Secondary Bone and Joint Cancers

BMUS: Cancers of Bones and Joints
 
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VIIIA.B.1.5
BMUS: Cancers of Bones and Joints

Lead Author(s): 

William G. Ward SR, MD
Robert M. Corey, MD

Supporting Author(s): 

Sylvia I. Watkins-Castillo, PhD

Almost all cancers have preferential sites to which they spread or metastasize, resulting in secondary cancers. Secondary bone cancer is much more common than primary bone cancers, and result in great morbidity and pain. The three most common sites of cancer metastasis are lung, liver, and bone. The skeleton is the most common organ affected by metastatic cancer, and the site of disease that produces the greatest morbidity. The most commonly encountered cancers that readily and frequently spread to bone are cancers of the breast, lung, kidney, prostate, gastrointestinal tract, and thyroid gland. The incidence of bone metastases in lung cancer patients is approximately 30% to 40%, and the median survival time (MST) of patients with such metastases is 6 to 7 months.1 At postmortem examination, 70% of patients dying of breast and prostate cancer have evidence of metastatic bone disease. Cancers of the thyroid, kidney, and bronchus also commonly give rise to bone metastases, with an incidence at postmortem examination of 30% to 40%.2 Brain and ovarian cancers rarely spread to bone. Many other cancers have intermediate rates of spread to bones.

A tumor formed by metastatic cancer cells is called a metastatic tumor or a metastasis. The cancer cells in their new metastatic site closely resemble the original or primary cancer from which the cancer initially arose. For example, breast cancer that spreads to the bone and forms a metastatic tumor is still considered metastatic breast cancer, not true bone cancer. It will still look like breast tissue and breast cancer when it is inspected or viewed under a microscope. Many lay people will now refer to it as bone cancer, but to the physician, bone cancer implies a cancer that started or originated in the bone, such as osteosarcoma, Ewing sarcoma, or myeloma, as discussed above.

Metastatic bone disease complications are termed skeletal-related events (SREs). SREs include pain, pathologic fracture, vertebral deformity and collapse, spinal cord compression, and hypercalcemia (overabundance of calcium in the blood) of malignancy. These complications result in impaired mobility and reduced quality of life (QOL) and have a significant negative impact on survival.2 In addition, metastatic disease may remain confined to the skeleton, with the decline in quality of life and eventual death almost entirely due to skeletal complications and their treatment.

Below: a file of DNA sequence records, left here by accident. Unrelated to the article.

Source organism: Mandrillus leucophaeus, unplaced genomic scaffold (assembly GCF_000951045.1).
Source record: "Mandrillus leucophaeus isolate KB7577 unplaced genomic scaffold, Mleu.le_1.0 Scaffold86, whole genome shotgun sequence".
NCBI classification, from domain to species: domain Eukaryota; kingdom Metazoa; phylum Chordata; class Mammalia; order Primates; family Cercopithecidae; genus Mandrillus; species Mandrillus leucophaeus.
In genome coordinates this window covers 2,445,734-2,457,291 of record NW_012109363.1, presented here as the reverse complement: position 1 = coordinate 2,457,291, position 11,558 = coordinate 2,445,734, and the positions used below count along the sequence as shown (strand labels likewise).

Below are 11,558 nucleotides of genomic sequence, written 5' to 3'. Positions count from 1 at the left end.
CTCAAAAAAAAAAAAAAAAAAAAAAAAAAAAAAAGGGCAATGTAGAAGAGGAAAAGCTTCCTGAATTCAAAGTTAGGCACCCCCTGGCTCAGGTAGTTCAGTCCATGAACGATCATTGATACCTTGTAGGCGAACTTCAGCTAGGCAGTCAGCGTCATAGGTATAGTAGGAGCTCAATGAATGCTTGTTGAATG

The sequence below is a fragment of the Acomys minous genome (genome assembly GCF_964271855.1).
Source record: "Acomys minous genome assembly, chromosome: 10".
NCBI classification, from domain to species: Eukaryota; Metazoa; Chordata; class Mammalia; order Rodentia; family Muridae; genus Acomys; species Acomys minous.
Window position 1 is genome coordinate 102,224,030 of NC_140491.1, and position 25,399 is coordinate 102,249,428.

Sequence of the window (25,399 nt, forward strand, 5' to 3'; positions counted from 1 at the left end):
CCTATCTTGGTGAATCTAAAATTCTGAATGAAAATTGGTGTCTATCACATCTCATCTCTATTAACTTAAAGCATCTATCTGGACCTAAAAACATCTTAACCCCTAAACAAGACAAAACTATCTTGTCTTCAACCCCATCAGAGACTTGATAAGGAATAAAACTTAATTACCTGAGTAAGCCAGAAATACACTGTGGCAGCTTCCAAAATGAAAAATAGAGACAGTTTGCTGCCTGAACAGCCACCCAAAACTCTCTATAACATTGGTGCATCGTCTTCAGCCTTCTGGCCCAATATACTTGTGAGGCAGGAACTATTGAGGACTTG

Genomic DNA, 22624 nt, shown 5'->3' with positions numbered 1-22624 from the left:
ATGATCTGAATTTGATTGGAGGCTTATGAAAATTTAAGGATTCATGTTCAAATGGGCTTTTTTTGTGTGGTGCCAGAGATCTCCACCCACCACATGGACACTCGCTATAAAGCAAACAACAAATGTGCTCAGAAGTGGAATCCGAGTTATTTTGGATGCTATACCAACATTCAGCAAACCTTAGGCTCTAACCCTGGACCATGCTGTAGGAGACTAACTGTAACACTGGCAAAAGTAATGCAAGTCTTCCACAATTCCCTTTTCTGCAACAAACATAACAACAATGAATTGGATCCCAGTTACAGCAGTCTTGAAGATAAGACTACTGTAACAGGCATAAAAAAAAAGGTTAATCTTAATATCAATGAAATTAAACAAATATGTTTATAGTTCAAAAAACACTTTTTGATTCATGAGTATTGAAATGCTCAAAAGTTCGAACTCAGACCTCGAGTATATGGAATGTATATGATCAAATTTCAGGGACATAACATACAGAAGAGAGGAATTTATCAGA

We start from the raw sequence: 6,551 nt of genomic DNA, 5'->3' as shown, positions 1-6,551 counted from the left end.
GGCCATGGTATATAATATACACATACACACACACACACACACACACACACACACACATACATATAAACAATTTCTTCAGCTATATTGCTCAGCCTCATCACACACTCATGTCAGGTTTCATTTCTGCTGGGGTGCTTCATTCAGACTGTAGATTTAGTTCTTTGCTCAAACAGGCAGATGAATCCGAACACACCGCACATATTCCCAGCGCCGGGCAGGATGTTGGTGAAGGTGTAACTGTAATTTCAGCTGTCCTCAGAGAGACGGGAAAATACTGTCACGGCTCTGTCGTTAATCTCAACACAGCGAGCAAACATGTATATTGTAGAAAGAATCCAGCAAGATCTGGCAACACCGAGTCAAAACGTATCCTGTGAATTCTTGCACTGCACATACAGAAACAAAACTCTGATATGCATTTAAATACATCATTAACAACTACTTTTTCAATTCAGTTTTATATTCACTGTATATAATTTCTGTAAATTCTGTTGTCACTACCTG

The prognosis of metastatic bone disease is dependent on the primary site, with breast and prostate cancers associated with a survival measured in years compared with lung cancer, where the average survival is only a matter of months. Survival rates for secondary bone cancer depend on patient factors such as age, overall health, treatment, and response to treatment. However, due to the advanced stage of cancer that has spread, survival rates are much lower than for primary cancer without such spread.

The fundamental treatment for bone metastasis from advanced cancer is disease control by systemic chemotherapy and radiation of the bone lesions. Prevention and treatment of bone metastases is highly dependent on an effective treatment being employed against the primary cancer. As a direct treatment for bone metastases themselves, radiation therapy, surgery, and bisphosphonates are the mainstays of treatment. Intravenous bisphosphonates, such as zoledronic acid have been shown to prevent or reduce pathologic fractures and may reduce these costs.3 With FDA approval of the use of bisphosphonate medications to prevent such fractures in 1995, the incidence of fractures in treated patients has significantly decreased. The fracture rates reported in cases of metastatic disease and myeloma have been demonstrated in multiple studies to markedly diminish (roughly a 50% reduction in fracture rates in many studies). Although the tumors still metastasize to the bone, the associated bone destruction and consequent pathologic fracture rate is markedly less. The bisphosphonate medications work by interrupting a biochemical pathway required for bone breakdown by osteoclasts, the cells that normally remove bone in the process of bone remodeling. This bone breakdown step is overactivated in the presence of bony metastases, causing bone loss, bone destruction, and ultimately fractures from the weakening of the bone. Thus, the introduction of bisphosphonate medication has been a major advance over the past 20 years, one that had significant impact on the health of those with myeloma and metastatic cancer to the bone by preventing bone destruction, and thereby preventing bone weakening and subsequent fractures.

  • 1. Tsuya A, Kurata T, Tamura K, Fukuoka M: Skeletal metastases in non-small cell lung cancer: a retrospective study. Lung Cancer 2007;57:229-232.
  • 2. a. b. Coleman RE: Clinical features of metastatic bone disease and risk of skeletal morbidity. Clin Cancer Res 2006;12: 6243s-6249s.
  • 3. Capalbo S, Delia M, Diomede D, et al: Jaw osteonecrosis associated with use of bisphosphonates and chemotherapy: Paradoxical complication of treatment of bone lesions in multiple myeloma patients. Int J Hematol 2006;83:439-442.

Edition: 

  • 2014

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